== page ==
Arsenal manager Arsene Wenger was pictured testing out the Premier League's new goal-line technology this week. One which Chelsea' Frank Lampard may just wish FIFA had installed at the last World Cup.
Is the Premier League moving ahead both internationally and at home or does the inclusion of goal-line technology cause more hassle than its worth.
There is a strong case to be made for the statement, “let sport, just be sport” but with the money involved nowadays and the security of many teams hinging so delicately on results, the use of technology in sport has become inevitable.
This season will see the Premier League become the first major European league to embrace goal-line technology in a bid to settle numerous arguments surrounding those potentially game changing situations, but is it the right decision and what will it mean for the game.
Firstly about the technology, all 20 Premier League clubs will use the Goal-Decision System (GDS) where a series of cameras will be fitted within the frame of the goal and should the ball cross the beams a message will be sent to the referees watch in under one second, displaying that a goal has been scored.
Premier League Chief Executive Richard Scudamore has backed the inclusion of the software saying: “There has not been a single incident in the 21-year history of the Premier League in which this technology would have made an incorrect decision.
“It is as close to 100% as you can get and it will iron out those little debates, there were 31 individual occasions last season which the system would have been used, it will work and is fully tested by FIFA.”
So in theory we have a fool proof system which will allow the game to take its natural course. The speed of the analytical results will mean that they game will not be held up waiting for TV replays which was a common fear when the technology was first mentioned, years ago.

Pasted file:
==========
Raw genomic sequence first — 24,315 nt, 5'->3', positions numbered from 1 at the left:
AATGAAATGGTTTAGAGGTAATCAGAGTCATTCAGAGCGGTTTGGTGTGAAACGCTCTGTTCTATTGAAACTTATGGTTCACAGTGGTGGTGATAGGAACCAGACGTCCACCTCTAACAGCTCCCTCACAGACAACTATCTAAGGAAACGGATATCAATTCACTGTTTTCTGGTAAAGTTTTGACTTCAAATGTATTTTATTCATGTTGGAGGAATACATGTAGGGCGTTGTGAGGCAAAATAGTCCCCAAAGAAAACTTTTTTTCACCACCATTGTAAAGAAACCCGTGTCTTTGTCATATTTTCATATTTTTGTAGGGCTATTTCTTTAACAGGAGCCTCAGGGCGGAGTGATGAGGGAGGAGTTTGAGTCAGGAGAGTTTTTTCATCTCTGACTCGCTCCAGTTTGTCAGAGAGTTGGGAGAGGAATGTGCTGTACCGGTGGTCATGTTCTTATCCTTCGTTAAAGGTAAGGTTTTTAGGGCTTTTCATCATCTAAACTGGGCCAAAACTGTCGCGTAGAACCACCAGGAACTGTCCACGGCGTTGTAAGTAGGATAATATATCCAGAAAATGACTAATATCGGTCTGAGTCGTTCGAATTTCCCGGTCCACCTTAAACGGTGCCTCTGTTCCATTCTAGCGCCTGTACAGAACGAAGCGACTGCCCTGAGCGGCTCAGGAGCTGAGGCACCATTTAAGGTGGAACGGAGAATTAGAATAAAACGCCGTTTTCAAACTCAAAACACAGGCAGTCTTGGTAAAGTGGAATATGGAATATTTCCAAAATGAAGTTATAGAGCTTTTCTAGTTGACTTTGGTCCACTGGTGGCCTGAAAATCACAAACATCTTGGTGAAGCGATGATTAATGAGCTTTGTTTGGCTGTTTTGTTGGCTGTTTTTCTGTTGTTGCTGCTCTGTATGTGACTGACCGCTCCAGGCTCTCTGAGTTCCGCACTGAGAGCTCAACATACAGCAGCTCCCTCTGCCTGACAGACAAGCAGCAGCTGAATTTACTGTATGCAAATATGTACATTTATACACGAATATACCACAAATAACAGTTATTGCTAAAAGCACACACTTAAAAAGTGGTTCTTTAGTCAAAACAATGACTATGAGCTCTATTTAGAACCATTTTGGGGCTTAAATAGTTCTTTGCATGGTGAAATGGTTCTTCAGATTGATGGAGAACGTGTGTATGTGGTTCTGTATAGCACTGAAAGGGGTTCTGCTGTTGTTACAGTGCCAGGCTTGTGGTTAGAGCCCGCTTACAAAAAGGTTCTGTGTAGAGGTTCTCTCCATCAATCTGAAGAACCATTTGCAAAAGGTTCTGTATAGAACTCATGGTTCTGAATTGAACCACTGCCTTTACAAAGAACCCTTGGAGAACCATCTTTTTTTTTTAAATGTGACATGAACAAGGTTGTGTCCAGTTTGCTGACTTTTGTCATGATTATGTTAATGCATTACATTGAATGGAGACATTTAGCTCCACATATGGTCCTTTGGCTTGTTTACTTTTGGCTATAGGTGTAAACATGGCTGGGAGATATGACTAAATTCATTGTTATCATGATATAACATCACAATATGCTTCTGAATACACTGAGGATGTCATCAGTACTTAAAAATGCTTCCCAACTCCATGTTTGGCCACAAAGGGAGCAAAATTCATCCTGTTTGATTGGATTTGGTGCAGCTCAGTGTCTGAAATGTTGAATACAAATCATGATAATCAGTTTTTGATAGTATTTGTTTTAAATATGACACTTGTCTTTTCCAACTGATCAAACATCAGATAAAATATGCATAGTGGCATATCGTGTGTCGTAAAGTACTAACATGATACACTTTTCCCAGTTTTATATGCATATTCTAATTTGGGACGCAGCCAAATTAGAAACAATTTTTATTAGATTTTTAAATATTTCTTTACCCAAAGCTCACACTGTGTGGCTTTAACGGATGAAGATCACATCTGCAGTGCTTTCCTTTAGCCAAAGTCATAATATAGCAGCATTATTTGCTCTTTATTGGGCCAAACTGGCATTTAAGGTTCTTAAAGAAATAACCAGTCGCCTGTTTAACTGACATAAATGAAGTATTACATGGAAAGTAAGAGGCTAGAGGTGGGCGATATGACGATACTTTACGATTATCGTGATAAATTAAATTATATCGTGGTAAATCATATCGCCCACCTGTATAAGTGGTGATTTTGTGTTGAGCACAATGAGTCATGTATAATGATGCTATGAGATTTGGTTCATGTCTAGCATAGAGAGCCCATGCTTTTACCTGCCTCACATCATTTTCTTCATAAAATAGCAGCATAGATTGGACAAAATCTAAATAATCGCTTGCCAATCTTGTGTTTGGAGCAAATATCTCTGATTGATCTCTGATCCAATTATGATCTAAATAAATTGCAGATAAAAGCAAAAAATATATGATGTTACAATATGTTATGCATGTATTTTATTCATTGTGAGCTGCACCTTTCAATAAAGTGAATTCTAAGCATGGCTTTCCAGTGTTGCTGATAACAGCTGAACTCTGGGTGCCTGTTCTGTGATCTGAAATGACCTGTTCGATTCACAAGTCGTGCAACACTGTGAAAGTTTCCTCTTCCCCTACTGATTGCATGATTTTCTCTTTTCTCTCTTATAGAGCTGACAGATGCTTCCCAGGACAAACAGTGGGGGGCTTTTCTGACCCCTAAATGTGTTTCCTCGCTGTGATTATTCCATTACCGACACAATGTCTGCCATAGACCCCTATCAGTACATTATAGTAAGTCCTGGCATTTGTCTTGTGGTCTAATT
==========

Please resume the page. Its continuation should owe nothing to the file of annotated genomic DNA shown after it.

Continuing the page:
One potential problem which could arise however is if there should be a disputed goal outside of the allocated games (all 380 premiership fixtures and FA Cup games where available), but at a ground which has the technology, and is not implementing it in say the League or European Cup.
The stakes are arguably higher due to the knockout nature of the League Cup or European competitions, so if a club felt ‘robbed’ of a decision it would be all the more difficult to swallow knowing that the assistance was there, albeit turned off.
I understand that trials need to be made but there surely has to be a level playing field where by all professional clubs in the UK should have the software available to them not just the Premier League.
Herein lies another potential problem, the cost of the system is around £250,000 which is payable by the individual club, now is a way in which to make the English game better should it not be internally funded?
Think of the likes of Portsmouth and Coventry with their administration issues and other clubs in the lower echelons of the game who simply cannot afford the investment, it feels like the gulf between the top and the bottom of the football pyramid is widening all the time.